I remember on another occasion, one of my “girlfriends” and I were sitting on the front porch watching the sun go down. During the course of our conversation, she told me that I was going to be a preacher one day like my father. I don’t know what came over me, but I cursed her and I swore that I would never be a preacher. Why? Because while I was sitting on that porch with her that evening, preaching was not on my mind at all. I despised anything to do with preachers. I wanted to fit in, and preachers’ children normally do not fit in with the in-crowd.

THE LESSON IS THIS: Stop trying to be like others and be yourself. If you think you need a crowd, get with the crowd that is going to church and the crowd that is getting A’s in school. Lynn Swann said: “Why try to fit into a crowd that after you graduate from high school, you will probably never see again?”

As you will see in my next letter, I have made some more mistakes, but these are some of the big ones. Avoid these pitfalls, and you can save yourself a lot of heartache and trouble, and you can get down the highway of success much faster.

Avoiding Mistakes,


P.T. (Power Thoughts):

Winston Churchill said, “All men make mistakes, but only wise men learn from their mistakes.”

James Joyce said, “A man’s errors are his portals of discovery.”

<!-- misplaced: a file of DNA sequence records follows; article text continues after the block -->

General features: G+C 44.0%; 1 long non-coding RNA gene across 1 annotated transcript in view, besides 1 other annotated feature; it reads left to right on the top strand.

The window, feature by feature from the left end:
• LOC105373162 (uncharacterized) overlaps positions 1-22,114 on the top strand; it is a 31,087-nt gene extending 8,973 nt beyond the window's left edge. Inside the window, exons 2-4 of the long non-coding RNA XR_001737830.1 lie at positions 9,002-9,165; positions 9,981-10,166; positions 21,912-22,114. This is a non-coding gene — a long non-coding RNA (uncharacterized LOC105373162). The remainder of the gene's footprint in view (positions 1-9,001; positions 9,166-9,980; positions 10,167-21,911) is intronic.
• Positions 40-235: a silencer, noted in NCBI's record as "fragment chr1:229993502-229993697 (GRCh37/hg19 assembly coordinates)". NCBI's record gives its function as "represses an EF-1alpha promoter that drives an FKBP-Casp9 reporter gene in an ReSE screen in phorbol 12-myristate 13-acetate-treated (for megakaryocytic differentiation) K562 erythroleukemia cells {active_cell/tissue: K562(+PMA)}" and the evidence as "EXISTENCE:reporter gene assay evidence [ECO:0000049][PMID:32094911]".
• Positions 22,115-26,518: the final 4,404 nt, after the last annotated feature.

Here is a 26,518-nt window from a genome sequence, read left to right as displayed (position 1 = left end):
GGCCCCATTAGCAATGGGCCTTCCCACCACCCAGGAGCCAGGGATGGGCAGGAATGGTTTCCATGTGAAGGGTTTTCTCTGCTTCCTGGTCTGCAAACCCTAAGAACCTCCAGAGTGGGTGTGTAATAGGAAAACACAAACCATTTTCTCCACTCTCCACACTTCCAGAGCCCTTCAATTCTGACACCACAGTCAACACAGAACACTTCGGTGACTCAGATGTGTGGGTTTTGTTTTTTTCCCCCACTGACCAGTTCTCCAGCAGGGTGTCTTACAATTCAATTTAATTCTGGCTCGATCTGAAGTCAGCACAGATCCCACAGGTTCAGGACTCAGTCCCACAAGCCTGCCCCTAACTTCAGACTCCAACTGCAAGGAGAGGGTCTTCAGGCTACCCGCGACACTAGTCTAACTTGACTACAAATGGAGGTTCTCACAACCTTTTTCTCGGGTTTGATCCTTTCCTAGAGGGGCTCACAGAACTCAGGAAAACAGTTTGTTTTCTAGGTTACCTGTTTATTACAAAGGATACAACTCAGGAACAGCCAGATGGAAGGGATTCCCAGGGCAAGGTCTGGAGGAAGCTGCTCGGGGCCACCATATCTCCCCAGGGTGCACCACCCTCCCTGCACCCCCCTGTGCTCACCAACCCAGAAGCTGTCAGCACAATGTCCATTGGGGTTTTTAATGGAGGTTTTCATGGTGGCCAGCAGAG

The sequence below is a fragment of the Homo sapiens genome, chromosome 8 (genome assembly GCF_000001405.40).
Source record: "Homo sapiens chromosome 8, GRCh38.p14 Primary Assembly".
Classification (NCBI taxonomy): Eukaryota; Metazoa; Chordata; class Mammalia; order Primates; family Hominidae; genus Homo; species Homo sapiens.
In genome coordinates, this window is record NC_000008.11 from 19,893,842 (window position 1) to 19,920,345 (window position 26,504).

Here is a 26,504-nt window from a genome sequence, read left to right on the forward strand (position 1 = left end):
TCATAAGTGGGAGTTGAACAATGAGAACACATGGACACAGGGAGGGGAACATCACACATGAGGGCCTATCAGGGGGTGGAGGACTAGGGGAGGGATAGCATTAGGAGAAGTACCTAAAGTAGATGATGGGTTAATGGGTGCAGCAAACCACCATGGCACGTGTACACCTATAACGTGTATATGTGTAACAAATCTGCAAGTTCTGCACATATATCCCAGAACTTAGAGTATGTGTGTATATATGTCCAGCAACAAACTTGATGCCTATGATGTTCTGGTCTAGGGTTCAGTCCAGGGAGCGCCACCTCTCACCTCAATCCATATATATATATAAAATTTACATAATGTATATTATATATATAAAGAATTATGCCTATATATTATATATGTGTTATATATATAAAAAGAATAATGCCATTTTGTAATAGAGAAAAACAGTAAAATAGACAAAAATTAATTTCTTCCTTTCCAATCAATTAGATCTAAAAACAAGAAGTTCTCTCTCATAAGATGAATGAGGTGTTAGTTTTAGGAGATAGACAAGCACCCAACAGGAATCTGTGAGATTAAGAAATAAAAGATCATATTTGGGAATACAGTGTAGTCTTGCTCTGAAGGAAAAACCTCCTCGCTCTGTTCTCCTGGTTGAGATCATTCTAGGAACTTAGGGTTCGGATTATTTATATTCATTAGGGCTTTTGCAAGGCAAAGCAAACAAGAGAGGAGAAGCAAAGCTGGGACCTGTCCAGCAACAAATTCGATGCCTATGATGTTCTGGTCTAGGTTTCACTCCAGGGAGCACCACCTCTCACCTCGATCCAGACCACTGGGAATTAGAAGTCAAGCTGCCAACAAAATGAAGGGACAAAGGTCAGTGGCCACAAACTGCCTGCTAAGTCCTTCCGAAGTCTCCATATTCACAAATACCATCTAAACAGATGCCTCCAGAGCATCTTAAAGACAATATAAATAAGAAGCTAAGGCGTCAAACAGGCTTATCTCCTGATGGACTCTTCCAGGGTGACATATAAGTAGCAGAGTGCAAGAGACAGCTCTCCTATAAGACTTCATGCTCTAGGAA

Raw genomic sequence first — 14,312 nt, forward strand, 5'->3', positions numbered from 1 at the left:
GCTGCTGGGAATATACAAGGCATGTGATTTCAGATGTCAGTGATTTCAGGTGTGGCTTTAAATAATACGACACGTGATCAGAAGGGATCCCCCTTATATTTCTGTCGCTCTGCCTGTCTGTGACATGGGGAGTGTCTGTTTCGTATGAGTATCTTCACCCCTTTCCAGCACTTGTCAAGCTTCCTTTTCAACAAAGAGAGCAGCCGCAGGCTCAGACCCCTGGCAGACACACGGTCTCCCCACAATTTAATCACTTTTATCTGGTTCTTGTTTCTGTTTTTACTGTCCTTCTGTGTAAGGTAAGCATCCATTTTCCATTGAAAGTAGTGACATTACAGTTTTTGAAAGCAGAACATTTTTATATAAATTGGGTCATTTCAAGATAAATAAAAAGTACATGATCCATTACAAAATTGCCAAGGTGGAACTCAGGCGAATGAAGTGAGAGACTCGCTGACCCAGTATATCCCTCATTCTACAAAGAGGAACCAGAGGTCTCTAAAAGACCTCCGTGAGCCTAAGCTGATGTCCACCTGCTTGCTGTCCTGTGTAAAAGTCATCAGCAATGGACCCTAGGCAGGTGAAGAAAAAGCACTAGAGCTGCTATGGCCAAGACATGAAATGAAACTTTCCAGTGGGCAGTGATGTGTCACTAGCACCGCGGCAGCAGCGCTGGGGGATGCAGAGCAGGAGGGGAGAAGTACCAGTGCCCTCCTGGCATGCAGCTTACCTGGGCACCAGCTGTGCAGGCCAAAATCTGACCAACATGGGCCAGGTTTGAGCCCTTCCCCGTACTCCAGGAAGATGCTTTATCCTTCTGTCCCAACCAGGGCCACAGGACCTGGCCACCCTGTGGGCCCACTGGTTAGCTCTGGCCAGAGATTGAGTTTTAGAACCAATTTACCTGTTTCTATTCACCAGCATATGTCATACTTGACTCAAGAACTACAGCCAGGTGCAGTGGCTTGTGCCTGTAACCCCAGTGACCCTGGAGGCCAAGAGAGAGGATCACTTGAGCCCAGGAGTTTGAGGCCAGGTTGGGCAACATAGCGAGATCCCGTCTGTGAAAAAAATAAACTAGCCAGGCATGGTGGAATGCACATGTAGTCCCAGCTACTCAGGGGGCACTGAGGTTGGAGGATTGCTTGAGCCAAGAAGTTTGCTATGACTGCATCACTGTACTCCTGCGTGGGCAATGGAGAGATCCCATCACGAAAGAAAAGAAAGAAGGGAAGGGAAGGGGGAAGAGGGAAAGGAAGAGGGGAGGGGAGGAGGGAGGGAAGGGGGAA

Hugh White said, “When you make a mistake, don’t look back at it long. Take the reason of the thing into your mind and then look forward. Mistakes are lessons of wisdom. The past cannot be changed. The future is yet in your power.”

Ryan Cabrera said, “Running with the wrong crowd will never help you.”

“Mo’ Letters to Young Black Men”: Connections (Letter 1)

Pray! Think! Do!

Sir, I am assuming that you are attracted to women, and not to men.

You want to live your life in such a way that God can take you home at any time.

‘Longevity has its place,’ but doing the job that God designed you to do is the ultimate joy.

Letter One

Dear Y.B.M.:

It has been a while since I have written to you. I trust that you are growing spiritually, mentally, and otherwise in your life as a young black man.

Again, I want to thank you for the many kind letters and e-mails that I received from you in response to the book, Letters to Young Black Men: Advice and Encouragement for a Difficult Journey. It was good to hear from you.

As for me, my family and I are doing well. We have had a few challenges since I last wrote to you, but we are doing fine, thank the Lord. Continue reading ““Mo’ Letters to Young Black Men”: Connections (Letter 1)”